…In The Way That Best Works For You

In my many years, I’ve had brushes with that hobby called fitness.  Somewhere in here is my short-lived attempt at appreciating CrossFit, which ended in puke.  I also have many instances of hiking, which is probably the most consistent of all my exercise methods.  I used to love to bicycle and in my later years when I would purchase a bike (happened a few times), the spark never caught, so it went nowhere.  I’ve owned and gotten rid of weights before like probably many people have.  But the one thing that has eluded me is enjoyment and consistent application of aerobic activity.  I know aerobics is important to building stamina, something I desperately need; something I’ve always needed.  But every means of getting it was not resonating with me.

Probably about 15+ years ago a product came into popularity that did pique my interest.  It was the rebounder, a durable mini-trampoline.  All the claims seemed to make sense to me, so I made the purchase and started a routine.  It didn’t last and the device went into storage.  Recently, I pulled the same rebounder out of the garage, dusted it off and started again after 15+ years of not using it.  My experiences then and now have been parallel, so I only need to explain this once.

Rebounding can be easy and it can be extremely hard.  The workouts that came with my device fooled me each time I’ve tried to make progress.  I’m going to try and be more motivated this time since there’s more at stake, even though the required effort is going to be much higher since I no longer have youth on my side.

To explain the rebounding activity, there’s two ways to do it, the easy way and the "real" way.  The easy way, which is the version you do in the first timers workout, you can just use the weight of your body and bounce on the rebounder.  Maybe you have to push a little bit with your legs to get back up again, but the telling part is that your butt is going up and down as you bounce.  That’s actually not the way you should be doing it, but because of the tempo of the workout, it is easy to do.  The first timers workout is under 15 minutes and I’ll be honest, it took me about a week or so to build enough stamina to get through it.  It was humbling.

I made a deal with myself that I wouldn’t settle for just staying on the first timers workout, but I knew what was waiting for me when I would advance to the beginners workout, since I’d been through it before and the memory was painful.  As memory serves, I eventually did get through the beginner workout and even added the abdominal workout afterward before I burnt out.  But, baby steps first.  The tempo of the first timers workout is at 100 bpm, like I say, it’s enough to just bounce on the device.  The beginner’s workout starts at 120 bpm for the warmup and then hops up to 126 bpm.  At this tempo, and absolutely at 126, you cannot fall fast enough to simply bounce and you are forced into rebounding the correct way.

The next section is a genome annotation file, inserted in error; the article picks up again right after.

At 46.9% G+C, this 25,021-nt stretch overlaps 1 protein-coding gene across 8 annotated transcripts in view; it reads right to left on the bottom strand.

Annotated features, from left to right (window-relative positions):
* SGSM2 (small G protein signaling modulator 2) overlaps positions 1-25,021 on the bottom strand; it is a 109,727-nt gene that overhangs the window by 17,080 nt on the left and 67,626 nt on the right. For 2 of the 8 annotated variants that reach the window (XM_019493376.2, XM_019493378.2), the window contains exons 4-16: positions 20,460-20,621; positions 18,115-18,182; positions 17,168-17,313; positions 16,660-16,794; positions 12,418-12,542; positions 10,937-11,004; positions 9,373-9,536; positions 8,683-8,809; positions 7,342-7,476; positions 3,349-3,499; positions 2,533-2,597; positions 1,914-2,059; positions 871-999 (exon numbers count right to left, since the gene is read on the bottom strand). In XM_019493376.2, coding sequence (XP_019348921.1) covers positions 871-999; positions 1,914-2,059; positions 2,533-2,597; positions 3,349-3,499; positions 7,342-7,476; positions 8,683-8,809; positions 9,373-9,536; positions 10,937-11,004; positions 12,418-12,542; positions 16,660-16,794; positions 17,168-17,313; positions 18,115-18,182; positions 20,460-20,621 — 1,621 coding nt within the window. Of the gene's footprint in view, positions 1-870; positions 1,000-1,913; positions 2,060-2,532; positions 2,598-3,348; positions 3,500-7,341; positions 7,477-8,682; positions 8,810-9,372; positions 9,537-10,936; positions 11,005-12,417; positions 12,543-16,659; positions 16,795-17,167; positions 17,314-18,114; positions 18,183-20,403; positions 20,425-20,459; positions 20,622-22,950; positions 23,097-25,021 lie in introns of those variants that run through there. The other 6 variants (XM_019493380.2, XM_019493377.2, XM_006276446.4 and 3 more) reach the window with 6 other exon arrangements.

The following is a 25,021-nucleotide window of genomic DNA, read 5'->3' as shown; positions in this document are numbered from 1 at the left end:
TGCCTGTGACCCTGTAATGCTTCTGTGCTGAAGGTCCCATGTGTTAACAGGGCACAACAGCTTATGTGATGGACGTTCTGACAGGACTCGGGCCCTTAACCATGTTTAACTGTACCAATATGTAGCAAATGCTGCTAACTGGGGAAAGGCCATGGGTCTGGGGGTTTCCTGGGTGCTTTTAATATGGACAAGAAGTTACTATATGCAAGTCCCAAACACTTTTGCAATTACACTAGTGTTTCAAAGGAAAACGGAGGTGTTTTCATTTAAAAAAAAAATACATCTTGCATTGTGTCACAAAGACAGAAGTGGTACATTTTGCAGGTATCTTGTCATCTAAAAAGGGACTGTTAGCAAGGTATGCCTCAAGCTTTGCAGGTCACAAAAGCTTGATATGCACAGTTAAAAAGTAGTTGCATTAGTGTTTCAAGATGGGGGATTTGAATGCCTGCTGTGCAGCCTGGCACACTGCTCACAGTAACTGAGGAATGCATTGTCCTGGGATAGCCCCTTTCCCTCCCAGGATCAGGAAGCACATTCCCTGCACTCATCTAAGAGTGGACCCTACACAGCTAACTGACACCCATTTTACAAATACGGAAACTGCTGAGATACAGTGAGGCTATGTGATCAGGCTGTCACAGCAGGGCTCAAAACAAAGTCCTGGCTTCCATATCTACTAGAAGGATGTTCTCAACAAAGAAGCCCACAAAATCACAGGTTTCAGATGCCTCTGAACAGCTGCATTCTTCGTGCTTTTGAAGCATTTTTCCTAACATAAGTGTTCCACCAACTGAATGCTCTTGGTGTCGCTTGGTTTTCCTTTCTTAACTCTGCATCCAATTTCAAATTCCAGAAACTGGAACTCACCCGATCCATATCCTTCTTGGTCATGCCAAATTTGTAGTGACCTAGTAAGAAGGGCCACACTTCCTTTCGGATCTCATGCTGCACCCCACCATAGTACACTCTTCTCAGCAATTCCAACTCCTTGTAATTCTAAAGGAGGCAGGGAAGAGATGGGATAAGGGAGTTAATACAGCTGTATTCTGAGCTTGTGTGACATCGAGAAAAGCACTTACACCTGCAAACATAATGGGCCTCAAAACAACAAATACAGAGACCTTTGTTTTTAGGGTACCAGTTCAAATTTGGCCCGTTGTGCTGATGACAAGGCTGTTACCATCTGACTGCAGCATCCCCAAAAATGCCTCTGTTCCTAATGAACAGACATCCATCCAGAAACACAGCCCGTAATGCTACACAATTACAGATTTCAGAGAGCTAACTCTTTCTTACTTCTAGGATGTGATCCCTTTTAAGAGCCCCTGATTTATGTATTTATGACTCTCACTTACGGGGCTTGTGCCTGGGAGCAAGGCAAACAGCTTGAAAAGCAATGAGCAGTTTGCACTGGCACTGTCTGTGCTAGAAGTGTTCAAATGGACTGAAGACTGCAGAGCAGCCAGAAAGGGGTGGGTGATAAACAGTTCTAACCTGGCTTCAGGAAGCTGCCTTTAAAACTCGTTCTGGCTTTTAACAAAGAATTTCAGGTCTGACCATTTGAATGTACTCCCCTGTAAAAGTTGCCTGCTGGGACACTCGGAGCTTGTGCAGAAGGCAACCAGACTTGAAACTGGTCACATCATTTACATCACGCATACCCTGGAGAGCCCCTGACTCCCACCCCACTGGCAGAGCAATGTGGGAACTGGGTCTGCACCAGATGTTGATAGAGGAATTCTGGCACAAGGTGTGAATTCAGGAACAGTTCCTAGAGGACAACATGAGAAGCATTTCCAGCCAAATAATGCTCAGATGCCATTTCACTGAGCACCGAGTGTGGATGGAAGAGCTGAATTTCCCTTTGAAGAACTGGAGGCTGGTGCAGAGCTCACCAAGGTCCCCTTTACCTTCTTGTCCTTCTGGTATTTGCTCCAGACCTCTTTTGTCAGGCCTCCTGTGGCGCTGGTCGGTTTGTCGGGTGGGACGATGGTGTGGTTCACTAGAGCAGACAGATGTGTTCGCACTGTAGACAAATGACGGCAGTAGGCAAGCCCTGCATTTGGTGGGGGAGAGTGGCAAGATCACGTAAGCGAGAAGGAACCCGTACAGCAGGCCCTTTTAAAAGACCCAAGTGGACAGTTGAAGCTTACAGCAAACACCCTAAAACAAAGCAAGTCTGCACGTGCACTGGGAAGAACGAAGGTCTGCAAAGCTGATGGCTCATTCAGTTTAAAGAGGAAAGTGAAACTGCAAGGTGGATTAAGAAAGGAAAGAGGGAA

To do it the correct way, you are essentially levitating.  Your butt is in near the same position the whole time and your legs are pistoning down into the rebounder.  It’s hard.  It’s really fucking hard to keep that tempo and not get winded.  But that’s what stamina building is all about.  So like I said, I finally made it through the first timers after days of trying to get to that level and now I hit another wall.  So far, I can get 7 minutes into the 30 minute beginners workout.  That the full warmup at 120 bpm and maybe 2 minutes at 126 bpm.

One more thing about rebounding at any level.  If you have a gut, which I’ve developed over many years, you’re going to notice some quick improvements.  Bouncing up and down is pretty crappy when you have a gut and you will instinctively clench your abs to prevent any flopping.  It’s also thrown out as reminders and encouragement during the workout to "engage your abs".  So what you get is sort of a mini-plank throughout your whole workout.  And it works, really fast.  My pants started fitting better in a very short time and I definitely have less floppiness and protrusion, so +1 for that benefit.

Now, on the topic of masculinity and rebounding, I’ve grown up through very weird times.  Aerobics was a craze in the 70’s.  And while you would see men participating in aerobics with outfits that were not very manly, those men were kind of mocked behind the scenes.  Real men worked out like Arnold Swartzenbanger and did feats of strength, not endurance.  But regardless, the aerobics men were fit and often really ripped.  They probably did weights as well, but were still stigmatized by working out with women in leg warmers.  While gay culture was growing in the 70’s and 80’s, it was still not accepted and men had to be careful how they presented themselves to avoid being accused of that.  (And it seems we had made so much progress and are quickly losing it again.)

I work remotely and my work computer is in my living room, which is also where I do my workouts.  Usually, I clean up everything before work starts, but one day, I did not put the rebounder away and it was visible in the background during a team meeting.  I got called out on it.  That stung just a little bit.  But my reflection on that feeling is pretty much is driving this post.  It doesn’t matter how you are getting your fitness, all the roads lead to the same destination.  If you are doing something you don’t enjoy, you’re not going to stick with it.  So I encourage you to try anything and everything until you find the method you like.

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